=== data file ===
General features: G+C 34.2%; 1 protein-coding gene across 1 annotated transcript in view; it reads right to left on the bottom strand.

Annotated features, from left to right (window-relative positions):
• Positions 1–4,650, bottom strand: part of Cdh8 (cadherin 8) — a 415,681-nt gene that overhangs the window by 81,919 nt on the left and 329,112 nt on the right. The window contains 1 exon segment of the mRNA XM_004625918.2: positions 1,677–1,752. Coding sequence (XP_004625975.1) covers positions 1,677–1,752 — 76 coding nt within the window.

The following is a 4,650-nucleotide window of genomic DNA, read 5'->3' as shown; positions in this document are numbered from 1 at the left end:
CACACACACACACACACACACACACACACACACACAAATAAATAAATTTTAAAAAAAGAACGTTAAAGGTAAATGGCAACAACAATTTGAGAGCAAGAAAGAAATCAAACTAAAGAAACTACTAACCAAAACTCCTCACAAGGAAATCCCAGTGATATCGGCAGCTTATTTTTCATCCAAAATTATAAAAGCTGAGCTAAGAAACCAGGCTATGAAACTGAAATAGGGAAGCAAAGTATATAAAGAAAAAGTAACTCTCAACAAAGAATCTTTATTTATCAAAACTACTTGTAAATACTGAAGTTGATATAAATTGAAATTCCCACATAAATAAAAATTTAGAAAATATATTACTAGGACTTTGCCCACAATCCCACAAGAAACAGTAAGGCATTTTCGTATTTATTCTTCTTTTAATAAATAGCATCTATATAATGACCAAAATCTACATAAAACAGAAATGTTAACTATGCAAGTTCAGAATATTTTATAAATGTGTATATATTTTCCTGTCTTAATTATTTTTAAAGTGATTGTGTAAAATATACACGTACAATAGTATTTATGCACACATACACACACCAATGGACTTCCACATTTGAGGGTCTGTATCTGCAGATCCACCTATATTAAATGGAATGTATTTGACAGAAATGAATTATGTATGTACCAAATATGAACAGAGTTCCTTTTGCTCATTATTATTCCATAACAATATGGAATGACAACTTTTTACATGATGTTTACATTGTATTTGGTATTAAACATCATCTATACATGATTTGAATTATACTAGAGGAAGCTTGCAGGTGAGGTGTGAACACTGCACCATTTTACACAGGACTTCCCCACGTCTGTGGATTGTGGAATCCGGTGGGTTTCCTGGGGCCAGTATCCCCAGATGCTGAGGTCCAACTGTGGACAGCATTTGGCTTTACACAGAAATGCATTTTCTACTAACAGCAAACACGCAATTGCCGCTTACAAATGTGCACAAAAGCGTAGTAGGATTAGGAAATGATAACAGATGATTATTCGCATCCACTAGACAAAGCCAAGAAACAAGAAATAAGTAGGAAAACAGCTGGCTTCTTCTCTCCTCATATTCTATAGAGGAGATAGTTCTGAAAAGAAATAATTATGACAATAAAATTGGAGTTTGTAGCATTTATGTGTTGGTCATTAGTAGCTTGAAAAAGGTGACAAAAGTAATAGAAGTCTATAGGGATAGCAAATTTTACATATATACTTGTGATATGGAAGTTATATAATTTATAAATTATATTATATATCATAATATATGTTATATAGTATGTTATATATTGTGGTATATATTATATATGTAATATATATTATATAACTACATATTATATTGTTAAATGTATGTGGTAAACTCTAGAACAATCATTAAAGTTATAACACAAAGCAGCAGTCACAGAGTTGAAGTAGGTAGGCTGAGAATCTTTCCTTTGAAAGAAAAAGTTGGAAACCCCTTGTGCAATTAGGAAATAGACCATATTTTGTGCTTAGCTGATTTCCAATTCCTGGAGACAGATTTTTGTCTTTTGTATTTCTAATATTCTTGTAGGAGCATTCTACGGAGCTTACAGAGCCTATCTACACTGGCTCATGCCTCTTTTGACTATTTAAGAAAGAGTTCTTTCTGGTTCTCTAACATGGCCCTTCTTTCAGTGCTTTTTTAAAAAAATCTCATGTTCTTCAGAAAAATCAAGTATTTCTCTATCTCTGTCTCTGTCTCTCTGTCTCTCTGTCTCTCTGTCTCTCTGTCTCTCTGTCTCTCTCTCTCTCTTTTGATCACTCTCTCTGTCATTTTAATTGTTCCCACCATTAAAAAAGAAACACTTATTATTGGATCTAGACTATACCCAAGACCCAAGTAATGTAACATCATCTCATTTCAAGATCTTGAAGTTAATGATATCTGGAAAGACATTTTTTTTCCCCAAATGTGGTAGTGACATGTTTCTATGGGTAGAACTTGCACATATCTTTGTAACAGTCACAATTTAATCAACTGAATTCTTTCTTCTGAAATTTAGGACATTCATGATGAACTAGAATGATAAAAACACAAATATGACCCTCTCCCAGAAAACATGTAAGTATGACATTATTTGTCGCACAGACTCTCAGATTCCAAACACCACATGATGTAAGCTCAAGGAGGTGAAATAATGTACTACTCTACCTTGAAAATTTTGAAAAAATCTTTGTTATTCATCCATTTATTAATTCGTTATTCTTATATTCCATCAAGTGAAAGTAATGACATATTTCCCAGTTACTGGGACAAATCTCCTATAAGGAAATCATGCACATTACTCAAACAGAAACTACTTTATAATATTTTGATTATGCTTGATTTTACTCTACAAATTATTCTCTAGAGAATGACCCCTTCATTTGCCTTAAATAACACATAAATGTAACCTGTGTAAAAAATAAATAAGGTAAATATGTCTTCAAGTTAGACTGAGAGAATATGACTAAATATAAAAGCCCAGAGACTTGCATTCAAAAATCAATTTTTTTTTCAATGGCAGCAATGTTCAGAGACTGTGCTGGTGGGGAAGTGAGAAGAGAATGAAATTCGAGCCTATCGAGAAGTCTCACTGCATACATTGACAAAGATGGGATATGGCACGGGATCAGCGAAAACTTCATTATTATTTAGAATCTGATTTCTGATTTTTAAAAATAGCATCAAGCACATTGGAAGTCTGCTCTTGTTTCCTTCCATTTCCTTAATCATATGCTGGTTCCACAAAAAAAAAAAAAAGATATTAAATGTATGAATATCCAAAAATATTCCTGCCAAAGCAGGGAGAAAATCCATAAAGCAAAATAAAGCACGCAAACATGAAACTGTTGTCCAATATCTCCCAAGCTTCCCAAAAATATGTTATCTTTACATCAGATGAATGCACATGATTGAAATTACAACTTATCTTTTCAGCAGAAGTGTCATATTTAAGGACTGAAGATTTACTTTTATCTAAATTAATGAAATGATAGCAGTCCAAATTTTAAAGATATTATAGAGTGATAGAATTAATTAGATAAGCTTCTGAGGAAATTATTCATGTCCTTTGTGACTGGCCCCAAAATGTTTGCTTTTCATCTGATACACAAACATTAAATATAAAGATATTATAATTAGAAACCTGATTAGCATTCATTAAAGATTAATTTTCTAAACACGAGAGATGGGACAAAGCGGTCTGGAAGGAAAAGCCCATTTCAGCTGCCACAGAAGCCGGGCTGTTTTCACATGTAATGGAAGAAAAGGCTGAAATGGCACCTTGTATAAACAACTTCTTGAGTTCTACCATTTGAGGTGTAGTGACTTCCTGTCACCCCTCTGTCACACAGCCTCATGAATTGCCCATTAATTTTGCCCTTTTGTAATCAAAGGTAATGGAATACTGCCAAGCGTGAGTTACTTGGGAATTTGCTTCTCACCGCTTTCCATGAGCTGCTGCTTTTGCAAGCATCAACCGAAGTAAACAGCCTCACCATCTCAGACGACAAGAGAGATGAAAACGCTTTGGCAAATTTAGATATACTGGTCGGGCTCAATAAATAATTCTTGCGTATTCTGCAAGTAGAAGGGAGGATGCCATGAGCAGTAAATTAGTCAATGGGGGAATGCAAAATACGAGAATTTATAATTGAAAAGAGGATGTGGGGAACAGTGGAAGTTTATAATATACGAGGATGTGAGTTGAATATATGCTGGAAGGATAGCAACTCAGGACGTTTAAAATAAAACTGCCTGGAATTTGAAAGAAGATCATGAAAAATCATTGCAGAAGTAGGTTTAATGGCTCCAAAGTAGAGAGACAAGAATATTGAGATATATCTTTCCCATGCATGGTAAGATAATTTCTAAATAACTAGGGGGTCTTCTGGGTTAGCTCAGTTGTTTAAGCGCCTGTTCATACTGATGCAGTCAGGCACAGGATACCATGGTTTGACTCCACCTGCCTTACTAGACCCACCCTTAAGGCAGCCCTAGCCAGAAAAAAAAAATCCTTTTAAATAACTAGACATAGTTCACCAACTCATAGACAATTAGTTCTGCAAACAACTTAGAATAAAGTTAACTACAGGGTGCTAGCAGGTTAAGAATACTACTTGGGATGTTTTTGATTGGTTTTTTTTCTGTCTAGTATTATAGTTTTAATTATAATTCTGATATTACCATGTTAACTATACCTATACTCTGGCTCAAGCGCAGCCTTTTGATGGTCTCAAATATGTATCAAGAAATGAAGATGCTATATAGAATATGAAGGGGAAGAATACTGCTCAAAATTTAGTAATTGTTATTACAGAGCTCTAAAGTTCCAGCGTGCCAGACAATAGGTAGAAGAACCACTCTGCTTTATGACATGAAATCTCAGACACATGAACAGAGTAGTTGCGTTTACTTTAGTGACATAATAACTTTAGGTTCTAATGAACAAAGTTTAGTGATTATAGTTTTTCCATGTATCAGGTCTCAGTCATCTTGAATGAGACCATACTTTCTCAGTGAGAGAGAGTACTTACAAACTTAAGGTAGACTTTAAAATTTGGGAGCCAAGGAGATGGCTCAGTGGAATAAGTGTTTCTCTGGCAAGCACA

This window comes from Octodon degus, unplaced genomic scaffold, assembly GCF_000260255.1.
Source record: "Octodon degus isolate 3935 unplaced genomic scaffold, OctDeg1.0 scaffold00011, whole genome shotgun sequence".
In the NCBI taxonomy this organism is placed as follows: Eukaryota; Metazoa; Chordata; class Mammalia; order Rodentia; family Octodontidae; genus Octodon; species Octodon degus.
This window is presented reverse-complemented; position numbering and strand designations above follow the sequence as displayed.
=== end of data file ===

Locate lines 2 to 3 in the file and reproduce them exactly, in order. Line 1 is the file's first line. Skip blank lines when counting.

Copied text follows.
Annotated features, from left to right (window-relative positions):
• Positions 1–4,650, bottom strand: part of Cdh8 (cadherin 8) — a 415,681-nt gene that overhangs the window by 81,919 nt on the left and 329,112 nt on the right. The window contains 1 exon segment of the mRNA XM_004625918.2: positions 1,677–1,752. Coding sequence (XP_004625975.1) covers positions 1,677–1,752 — 76 coding nt within the window.